The Link Between Emotional Intelligence and Authentic Leadership

January 12, 2018


Modern leadership styles are transforming. This is in part due to a change in cultural norms, while for others, these changes have stemmed from the experience of authentically leading a team and finding success while doing so. We’ve moved away from removed leadership, with managers who had little interaction with the team members they were expected to manage, to a transparent leadership style.


This open, collaborative, and communicative leadership style defines what is known as “authentic leadership”. These leaders can manage teams through impactful communication, and nurture professional relationships with team members through honesty, fairness, and an understanding of the unique characteristics of each individual.


Authentic leadership isn’t always a natural state of being. In reality, authentic leaders train themselves to be more empathetic, compassionate, and aware of both themselves and others. These skills encompass healthy emotional intelligence (EI), and are the building blocks of authentic leadership.


The Characteristics of an Authentic Leader


The shift from autocratic management to authentic leadership means that the workplace culture is more team-based and engaging than ever. There are certain characteristics of a leader with high EI skills, and in turn, who manages to lead teams authentically and effectively.


These characteristics include:


Effective Communication Skills

Although a leader or manager may have a high IQ or powerful degree, these qualifications mean nothing without well-rounded EI skills. Effective communication is a combination of listening, understanding, and talking to both employees and peers.

This effective communication means that they take the time to listen during meetings, striving to understand the points made by an employee during a one-on-one session. During these conversations, an authentic leader asks leading questions to tease out the thoughts and feelings of their employee, generating understanding and employee engagement along the way.

They’re Open and Accessible

Being open-minded and accessible to employees can make a large-scale impact on your organization. Authentic leaders understand that for employees to be fully engaged in their work and workplace culture, they need to know where the organization is presently, and where the leaders plan to take it in the future. These leaders are accessible to their employees for both positive and difficult conversations, and make it known that they’re always ready to listen.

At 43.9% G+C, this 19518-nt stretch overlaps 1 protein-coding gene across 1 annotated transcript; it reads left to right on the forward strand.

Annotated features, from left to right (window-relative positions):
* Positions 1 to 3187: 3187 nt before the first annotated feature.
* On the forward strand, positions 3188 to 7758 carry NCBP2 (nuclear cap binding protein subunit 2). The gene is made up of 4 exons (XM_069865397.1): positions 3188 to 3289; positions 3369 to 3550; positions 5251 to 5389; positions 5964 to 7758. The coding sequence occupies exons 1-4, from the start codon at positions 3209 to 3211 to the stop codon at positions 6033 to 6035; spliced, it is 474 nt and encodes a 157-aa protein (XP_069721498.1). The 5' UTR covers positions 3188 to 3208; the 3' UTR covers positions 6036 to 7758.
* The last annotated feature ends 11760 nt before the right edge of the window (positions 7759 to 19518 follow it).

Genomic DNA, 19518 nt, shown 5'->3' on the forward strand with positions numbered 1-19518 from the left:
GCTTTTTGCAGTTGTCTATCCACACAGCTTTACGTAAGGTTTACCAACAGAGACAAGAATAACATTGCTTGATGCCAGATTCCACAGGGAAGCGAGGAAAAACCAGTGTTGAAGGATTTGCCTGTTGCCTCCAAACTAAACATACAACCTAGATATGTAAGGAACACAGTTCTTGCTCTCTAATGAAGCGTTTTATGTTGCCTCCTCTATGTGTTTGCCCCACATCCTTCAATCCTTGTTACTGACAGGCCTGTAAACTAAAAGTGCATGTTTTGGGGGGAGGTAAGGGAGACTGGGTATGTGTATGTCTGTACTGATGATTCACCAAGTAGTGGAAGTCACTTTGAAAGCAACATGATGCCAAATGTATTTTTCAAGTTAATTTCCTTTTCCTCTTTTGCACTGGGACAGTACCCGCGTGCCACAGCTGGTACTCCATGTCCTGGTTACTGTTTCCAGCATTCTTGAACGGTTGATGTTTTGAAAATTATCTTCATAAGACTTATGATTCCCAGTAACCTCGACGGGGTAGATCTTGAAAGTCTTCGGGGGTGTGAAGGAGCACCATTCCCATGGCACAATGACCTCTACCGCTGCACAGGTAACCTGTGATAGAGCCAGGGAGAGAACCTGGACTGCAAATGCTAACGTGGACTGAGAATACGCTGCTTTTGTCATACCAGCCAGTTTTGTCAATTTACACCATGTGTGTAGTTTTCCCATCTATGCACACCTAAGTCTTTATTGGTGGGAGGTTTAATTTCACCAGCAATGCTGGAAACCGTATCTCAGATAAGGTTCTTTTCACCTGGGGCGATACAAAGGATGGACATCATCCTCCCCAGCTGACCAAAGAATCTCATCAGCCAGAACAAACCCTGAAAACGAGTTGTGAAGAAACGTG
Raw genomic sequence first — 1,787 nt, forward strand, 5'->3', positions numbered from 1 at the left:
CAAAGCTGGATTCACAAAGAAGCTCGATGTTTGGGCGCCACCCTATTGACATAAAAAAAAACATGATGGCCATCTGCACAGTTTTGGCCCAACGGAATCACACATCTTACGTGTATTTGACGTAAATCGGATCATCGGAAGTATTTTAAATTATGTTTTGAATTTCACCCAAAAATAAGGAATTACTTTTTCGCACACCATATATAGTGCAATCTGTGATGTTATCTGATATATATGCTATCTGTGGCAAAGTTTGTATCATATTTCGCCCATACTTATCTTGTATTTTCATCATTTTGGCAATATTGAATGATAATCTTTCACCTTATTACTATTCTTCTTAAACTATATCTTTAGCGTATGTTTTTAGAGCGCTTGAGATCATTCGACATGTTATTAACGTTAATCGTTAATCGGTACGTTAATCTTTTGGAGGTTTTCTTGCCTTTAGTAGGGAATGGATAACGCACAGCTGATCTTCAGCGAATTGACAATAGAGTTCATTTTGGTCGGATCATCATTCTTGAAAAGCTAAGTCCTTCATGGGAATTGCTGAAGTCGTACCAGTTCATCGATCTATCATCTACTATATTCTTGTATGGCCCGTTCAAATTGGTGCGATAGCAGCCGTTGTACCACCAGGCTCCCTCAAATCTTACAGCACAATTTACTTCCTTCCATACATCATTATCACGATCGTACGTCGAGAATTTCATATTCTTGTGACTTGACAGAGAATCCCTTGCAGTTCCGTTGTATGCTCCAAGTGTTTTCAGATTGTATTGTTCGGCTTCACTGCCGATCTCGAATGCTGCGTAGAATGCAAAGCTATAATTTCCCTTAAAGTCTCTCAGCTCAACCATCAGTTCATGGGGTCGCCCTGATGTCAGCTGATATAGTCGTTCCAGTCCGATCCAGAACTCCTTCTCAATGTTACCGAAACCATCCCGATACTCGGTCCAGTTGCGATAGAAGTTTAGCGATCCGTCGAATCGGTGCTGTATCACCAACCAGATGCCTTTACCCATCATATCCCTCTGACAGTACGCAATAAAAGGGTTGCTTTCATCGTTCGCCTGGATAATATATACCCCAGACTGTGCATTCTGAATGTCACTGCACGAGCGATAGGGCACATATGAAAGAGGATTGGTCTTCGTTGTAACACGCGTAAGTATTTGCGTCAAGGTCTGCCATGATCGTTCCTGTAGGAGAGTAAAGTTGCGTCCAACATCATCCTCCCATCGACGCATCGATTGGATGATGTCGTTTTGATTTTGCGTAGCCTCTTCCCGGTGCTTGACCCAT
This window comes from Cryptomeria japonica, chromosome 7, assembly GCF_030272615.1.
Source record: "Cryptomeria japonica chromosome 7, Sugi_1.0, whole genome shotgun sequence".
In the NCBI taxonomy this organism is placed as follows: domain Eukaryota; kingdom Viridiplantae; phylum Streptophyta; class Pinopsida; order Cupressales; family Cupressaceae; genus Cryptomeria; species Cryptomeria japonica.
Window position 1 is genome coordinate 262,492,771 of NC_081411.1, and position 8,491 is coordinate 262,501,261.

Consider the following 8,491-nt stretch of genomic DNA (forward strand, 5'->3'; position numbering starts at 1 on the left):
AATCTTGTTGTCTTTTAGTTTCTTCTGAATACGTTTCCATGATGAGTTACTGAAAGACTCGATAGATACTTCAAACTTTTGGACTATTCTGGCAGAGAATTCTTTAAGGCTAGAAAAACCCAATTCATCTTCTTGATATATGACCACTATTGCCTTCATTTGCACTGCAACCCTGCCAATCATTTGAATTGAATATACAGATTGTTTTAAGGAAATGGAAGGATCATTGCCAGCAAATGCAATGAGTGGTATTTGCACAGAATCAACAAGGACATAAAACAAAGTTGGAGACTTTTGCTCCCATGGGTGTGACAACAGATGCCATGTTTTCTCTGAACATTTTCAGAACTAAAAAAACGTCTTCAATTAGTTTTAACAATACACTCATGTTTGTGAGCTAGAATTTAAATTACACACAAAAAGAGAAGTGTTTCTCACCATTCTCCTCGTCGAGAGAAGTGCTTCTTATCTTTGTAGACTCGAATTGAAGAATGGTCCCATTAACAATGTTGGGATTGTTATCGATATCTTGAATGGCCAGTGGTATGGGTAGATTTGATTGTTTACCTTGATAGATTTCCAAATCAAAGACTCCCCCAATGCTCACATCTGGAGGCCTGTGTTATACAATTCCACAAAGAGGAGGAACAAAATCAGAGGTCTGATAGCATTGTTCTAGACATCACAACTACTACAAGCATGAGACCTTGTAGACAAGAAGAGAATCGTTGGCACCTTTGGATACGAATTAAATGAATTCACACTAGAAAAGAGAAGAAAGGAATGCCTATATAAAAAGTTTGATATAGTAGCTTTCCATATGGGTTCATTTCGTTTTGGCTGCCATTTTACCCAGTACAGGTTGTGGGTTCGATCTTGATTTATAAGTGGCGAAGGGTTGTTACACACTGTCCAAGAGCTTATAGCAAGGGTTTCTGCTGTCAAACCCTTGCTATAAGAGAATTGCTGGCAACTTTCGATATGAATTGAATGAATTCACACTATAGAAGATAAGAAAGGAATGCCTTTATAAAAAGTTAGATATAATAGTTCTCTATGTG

They’re Honest and True to Themselves

During difficult times in an organization, leaders may feel the need to retreat into themselves to deal with problematic situations. However, this action creates a divide between leadership and team members and can further the scope of an issue simply due to a lack of understanding.


When authentic leaders are faced with workplace-related issues, they choose to show up as their true selves. They lead teams through struggles not only with open communication, but with an open mind and open heart.


Where Emotional Intelligence and Authentic Leadership Overlap


Cultivating emotional intelligence skills and becoming a more authentic leader go hand-in-hand. Increasingly, authentic leaders are embracing the benefits of high emotional intelligence, and striving to implement new habits and skills that can help better their performance of an authentic leader.


EI skills, also referred to as “soft skills” are essential for organizations and leaders who want to create best-in-class teams and results.

Develop Your Emotional Intelligence Skills for Well-Rounded Leadership


The modern business environment thrives when authentic leaders are paving the way towards success. These leaders emphasize healthy workplace relationships, communication, and understanding.

For leaders who want to develop these “soft skills” to become more authentic and motivated in their leadership roles, these skills can be developed through cultivating healthy habits and training the mind.


Inspired leaders can use some of these tips to begin developing their EI skills today:


  • Start paying attention to employees by practicing active listening, effective communication, and asking leading questions.

  • Make note of the emotional triggers of both your employees and yourself.

  • Recognize your emotional responses in the workplace, and begin to regulate these responses to yield more positive outcomes.


Leaders can also invest in improving their EI skills to show up in the workplace more authentically through executive, 1-on-1 coaching sessions. By gaining an understanding of your own EI, you can inspire your team members to be more authentic in the workplace, too.


Our team at EI Advantage wants to help you develop your EI skills and find success in the workplace. For more information about upcoming EI training sessions or booking your next executive coaching session, get in touch today on Facebook, LinkedIn, or Twitter.



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